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I normally work with Qt Creator for my C++ needs. When an assertion in my program fails, it can show me which assertion failed. In Visual Studio, I only see this:

Failed assertion

I can click Retry to jump into the application, but it doesn't tell me which assertion failed. Even for a simple assert(false) Visual Studio tries to show me the source code for msvcr100d.dll, which isn't available.

How can I find out which assertion in my program failed? I really don't want to do a cumbersome manual search using a combination of breakpoints and std::couts for something that can be tracked down automatically.

Edit: Visual Studio did in fact generate a .PDB file for me, but it still isn't working. Although the debugger won't highlight the line with the failed assertion, I do see Assertion failed: false, file main.cpp, line 8 on the command line. Why can't it just show me the line and let me inspect the variables? I mean, all the information appears to be available...

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see – CharlesB May 25 '12 at 9:35
@CharlesB This question is other way around from that one. – Cody Gray May 25 '12 at 9:37

1 Answer 1

up vote 4 down vote accepted

All you should have to do is click "Retry" to break into the application's source code with the debugger. That will highlight the line containing the assertion that failed, so it's easy to see the culprit unless you like to cram multiple nested assertions onto a single line. And if you do, then you deserve all the pain that this might cause you.

The reason it's not working for you now is more than likely because you don't have the debugging symbols available from your application's current build. When you build an app with the compiler bundled with Visual Studio, depending on your project settings, it will generate a .PDB file, which contains the debug symbols. These are required to get useful information while debugging, such as what line produced the last failure.

Make sure that when you compile your application, you have it set to generate debug symbols. You should see a .PDB file in your /bin directory. As discussed here, the generation of debug symbols is orthogonal to whether optimizations are enabled (the configuration typically known as "Release").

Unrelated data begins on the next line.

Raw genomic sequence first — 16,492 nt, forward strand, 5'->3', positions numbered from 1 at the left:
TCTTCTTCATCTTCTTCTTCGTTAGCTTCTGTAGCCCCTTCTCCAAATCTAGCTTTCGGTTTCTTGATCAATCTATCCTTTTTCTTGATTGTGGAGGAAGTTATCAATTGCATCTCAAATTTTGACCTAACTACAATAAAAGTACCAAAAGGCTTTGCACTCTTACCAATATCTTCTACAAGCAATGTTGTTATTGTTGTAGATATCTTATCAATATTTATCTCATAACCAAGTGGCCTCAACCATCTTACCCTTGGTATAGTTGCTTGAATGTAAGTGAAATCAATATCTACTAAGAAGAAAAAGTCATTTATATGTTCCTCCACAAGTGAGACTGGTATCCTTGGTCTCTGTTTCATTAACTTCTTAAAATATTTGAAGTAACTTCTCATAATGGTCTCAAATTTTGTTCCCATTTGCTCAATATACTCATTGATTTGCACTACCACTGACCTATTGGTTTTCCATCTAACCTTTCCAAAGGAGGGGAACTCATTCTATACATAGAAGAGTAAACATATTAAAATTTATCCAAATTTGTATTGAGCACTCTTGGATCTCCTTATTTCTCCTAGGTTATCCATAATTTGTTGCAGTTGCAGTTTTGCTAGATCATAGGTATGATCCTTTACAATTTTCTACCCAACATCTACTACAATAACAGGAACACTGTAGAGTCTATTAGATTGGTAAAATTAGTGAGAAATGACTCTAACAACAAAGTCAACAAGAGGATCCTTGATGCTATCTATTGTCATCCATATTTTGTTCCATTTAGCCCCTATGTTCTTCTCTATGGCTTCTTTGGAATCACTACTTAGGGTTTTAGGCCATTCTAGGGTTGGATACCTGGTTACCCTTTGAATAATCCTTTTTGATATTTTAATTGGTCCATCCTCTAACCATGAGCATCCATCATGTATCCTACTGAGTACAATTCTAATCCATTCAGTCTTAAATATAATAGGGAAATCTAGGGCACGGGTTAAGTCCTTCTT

Update: I just realized you're probably compiling/building the app in Qt Creator, and then trying to debug the binaries from Visual Studio. That's not going to work out well—if you don't compile using VS's tools, it's not going to generate debug symbols that the VS debugger can read.

I assume the problem would be the same in reverse: if you built with Visual Studio, then tried to debug with Qt Creator, it probably wouldn't be able to interpret the debugging symbols, either.

Therefore, I'd recommend sticking with a single toolset for building. It doesn't matter which IDE you use, but you'll need to compile/build with the same tools. You can configure either Qt Creator or Visual Studio to use the compiler and linker bundled with the other. Typically Qt Creator comes with a Win32 port of GCC, but it's trivial to get it to build with Microsoft's toolset instead, which would allow you to use VS to debug your code.

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This is what "Retry" gets me after executing assert(false): I don't see how this is helpful in any way. Can't Visual Studio just highlight the line where my assertion failed like Qt Creator does? – Pieter May 25 '12 at 9:31
@Pieter Yes, that's what my answer talks about. The error message says: "No Source Available: No symbols are loaded for any call stack frame. [Thus,] The source code cannot be displayed". You fix that by generating debug symbols so that the VS debugger can find them. Presumably your settings in Qt Creator cause this to happen by default, but you've configured VS not to generate debug information. You need to change those settings. Once you do, VS will behave exactly as Qt Creator does now. I use this all the time. – Cody Gray May 25 '12 at 9:33
Oh sorry, I first thought you were talking about getting the debug symbols for the DLL. I didn't try to open this Visual Studio project in Qt Creator, by the way. I already have this setting enabled, but it doesn't fix the issue for me. What am I missing? A Google search for visual studio 2010 generate debug symbols didn't return anything I could use. – Pieter May 25 '12 at 10:38
I tried the steps outlined here followed by cleanup and rebuild, but it didn't resolve the issue. I verified that I'm using a Debug build. – Pieter May 25 '12 at 12:31
I suspect that your own code would always have been visible if you scrolled far enough. Having the symbols for the system dlls is hugely useful though and gives you far more information for debugging in general. VS is pretty good at caching them and retrieving new ones when it needs to. – the_mandrill May 31 '12 at 21:01

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